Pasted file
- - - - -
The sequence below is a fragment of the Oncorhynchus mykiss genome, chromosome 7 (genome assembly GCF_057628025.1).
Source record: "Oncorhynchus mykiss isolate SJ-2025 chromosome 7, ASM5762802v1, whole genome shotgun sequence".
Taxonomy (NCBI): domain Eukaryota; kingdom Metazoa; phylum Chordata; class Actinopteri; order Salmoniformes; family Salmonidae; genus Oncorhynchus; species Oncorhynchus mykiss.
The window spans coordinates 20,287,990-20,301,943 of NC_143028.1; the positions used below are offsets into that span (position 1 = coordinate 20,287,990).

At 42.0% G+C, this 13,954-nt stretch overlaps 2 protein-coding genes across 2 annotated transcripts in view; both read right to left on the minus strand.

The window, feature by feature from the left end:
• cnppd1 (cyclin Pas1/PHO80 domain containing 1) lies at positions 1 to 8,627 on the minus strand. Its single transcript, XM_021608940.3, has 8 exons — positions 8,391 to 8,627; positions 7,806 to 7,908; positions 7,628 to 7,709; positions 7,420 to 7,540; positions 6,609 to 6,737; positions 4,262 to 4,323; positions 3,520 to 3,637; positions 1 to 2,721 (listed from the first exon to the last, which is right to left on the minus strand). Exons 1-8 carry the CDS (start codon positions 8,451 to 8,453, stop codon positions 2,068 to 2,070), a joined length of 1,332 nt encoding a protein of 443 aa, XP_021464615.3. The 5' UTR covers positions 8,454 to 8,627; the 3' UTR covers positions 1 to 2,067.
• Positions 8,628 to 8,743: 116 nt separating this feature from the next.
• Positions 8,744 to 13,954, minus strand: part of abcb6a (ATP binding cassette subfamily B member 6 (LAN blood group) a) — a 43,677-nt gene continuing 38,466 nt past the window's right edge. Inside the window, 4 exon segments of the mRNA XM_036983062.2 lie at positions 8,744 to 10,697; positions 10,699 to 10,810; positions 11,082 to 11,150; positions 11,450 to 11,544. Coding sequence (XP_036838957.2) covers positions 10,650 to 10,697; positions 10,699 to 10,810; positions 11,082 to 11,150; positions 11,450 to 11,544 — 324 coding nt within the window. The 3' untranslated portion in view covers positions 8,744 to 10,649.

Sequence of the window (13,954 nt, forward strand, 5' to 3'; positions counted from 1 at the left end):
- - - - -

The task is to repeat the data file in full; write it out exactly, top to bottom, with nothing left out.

The sequence below is a fragment of the Oncorhynchus mykiss genome, chromosome 7 (genome assembly GCF_057628025.1).
Source record: "Oncorhynchus mykiss isolate SJ-2025 chromosome 7, ASM5762802v1, whole genome shotgun sequence".
Taxonomy (NCBI): domain Eukaryota; kingdom Metazoa; phylum Chordata; class Actinopteri; order Salmoniformes; family Salmonidae; genus Oncorhynchus; species Oncorhynchus mykiss.
The window spans coordinates 20,287,990-20,301,943 of NC_143028.1; the positions used below are offsets into that span (position 1 = coordinate 20,287,990).

At 42.0% G+C, this 13,954-nt stretch overlaps 2 protein-coding genes across 2 annotated transcripts in view; both read right to left on the minus strand.

The window, feature by feature from the left end:
• cnppd1 (cyclin Pas1/PHO80 domain containing 1) lies at positions 1 to 8,627 on the minus strand. Its single transcript, XM_021608940.3, has 8 exons — positions 8,391 to 8,627; positions 7,806 to 7,908; positions 7,628 to 7,709; positions 7,420 to 7,540; positions 6,609 to 6,737; positions 4,262 to 4,323; positions 3,520 to 3,637; positions 1 to 2,721 (listed from the first exon to the last, which is right to left on the minus strand). Exons 1-8 carry the CDS (start codon positions 8,451 to 8,453, stop codon positions 2,068 to 2,070), a joined length of 1,332 nt encoding a protein of 443 aa, XP_021464615.3. The 5' UTR covers positions 8,454 to 8,627; the 3' UTR covers positions 1 to 2,067.
• Positions 8,628 to 8,743: 116 nt separating this feature from the next.
• Positions 8,744 to 13,954, minus strand: part of abcb6a (ATP binding cassette subfamily B member 6 (LAN blood group) a) — a 43,677-nt gene continuing 38,466 nt past the window's right edge. Inside the window, 4 exon segments of the mRNA XM_036983062.2 lie at positions 8,744 to 10,697; positions 10,699 to 10,810; positions 11,082 to 11,150; positions 11,450 to 11,544. Coding sequence (XP_036838957.2) covers positions 10,650 to 10,697; positions 10,699 to 10,810; positions 11,082 to 11,150; positions 11,450 to 11,544 — 324 coding nt within the window. The 3' untranslated portion in view covers positions 8,744 to 10,649.

Sequence of the window (13,954 nt, forward strand, 5' to 3'; positions counted from 1 at the left end):